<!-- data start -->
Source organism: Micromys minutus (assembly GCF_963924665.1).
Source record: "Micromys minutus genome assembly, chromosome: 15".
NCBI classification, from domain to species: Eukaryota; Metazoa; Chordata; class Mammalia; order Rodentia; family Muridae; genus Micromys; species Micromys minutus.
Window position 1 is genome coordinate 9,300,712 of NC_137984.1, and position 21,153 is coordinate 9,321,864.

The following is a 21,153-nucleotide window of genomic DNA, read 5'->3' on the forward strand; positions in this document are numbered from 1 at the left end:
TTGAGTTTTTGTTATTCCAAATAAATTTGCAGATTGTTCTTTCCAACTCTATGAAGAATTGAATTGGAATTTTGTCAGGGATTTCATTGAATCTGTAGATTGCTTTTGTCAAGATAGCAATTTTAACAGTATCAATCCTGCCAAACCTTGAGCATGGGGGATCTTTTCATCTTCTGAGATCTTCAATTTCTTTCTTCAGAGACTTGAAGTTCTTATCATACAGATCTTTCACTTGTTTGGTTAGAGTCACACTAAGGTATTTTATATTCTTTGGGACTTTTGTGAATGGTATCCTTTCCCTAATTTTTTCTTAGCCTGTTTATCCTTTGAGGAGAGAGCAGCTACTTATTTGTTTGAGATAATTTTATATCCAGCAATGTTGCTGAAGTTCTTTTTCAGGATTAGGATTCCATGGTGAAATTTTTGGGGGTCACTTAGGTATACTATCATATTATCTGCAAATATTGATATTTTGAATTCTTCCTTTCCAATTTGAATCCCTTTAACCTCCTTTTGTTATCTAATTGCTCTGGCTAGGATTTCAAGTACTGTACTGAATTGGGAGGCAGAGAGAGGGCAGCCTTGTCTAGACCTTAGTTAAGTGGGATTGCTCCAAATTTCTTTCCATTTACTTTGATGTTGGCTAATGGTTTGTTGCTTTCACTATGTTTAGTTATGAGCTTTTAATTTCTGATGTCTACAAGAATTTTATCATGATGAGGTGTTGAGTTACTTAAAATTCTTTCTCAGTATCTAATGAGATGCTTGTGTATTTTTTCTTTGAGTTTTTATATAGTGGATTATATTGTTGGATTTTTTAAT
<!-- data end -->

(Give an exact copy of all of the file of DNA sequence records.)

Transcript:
Source organism: Micromys minutus (assembly GCF_963924665.1).
Source record: "Micromys minutus genome assembly, chromosome: 15".
NCBI classification, from domain to species: Eukaryota; Metazoa; Chordata; class Mammalia; order Rodentia; family Muridae; genus Micromys; species Micromys minutus.
Window position 1 is genome coordinate 9,300,712 of NC_137984.1, and position 21,153 is coordinate 9,321,864.

The following is a 21,153-nucleotide window of genomic DNA, read 5'->3' on the forward strand; positions in this document are numbered from 1 at the left end:
TTGAGTTTTTGTTATTCCAAATAAATTTGCAGATTGTTCTTTCCAACTCTATGAAGAATTGAATTGGAATTTTGTCAGGGATTTCATTGAATCTGTAGATTGCTTTTGTCAAGATAGCAATTTTAACAGTATCAATCCTGCCAAACCTTGAGCATGGGGGATCTTTTCATCTTCTGAGATCTTCAATTTCTTTCTTCAGAGACTTGAAGTTCTTATCATACAGATCTTTCACTTGTTTGGTTAGAGTCACACTAAGGTATTTTATATTCTTTGGGACTTTTGTGAATGGTATCCTTTCCCTAATTTTTTCTTAGCCTGTTTATCCTTTGAGGAGAGAGCAGCTACTTATTTGTTTGAGATAATTTTATATCCAGCAATGTTGCTGAAGTTCTTTTTCAGGATTAGGATTCCATGGTGAAATTTTTGGGGGTCACTTAGGTATACTATCATATTATCTGCAAATATTGATATTTTGAATTCTTCCTTTCCAATTTGAATCCCTTTAACCTCCTTTTGTTATCTAATTGCTCTGGCTAGGATTTCAAGTACTGTACTGAATTGGGAGGCAGAGAGAGGGCAGCCTTGTCTAGACCTTAGTTAAGTGGGATTGCTCCAAATTTCTTTCCATTTACTTTGATGTTGGCTAATGGTTTGTTGCTTTCACTATGTTTAGTTATGAGCTTTTAATTTCTGATGTCTACAAGAATTTTATCATGATGAGGTGTTGAGTTACTTAAAATTCTTTCTCAGTATCTAATGAGATGCTTGTGTATTTTTTCTTTGAGTTTTTATATAGTGGATTATATTGTTGGATTTTTTAAT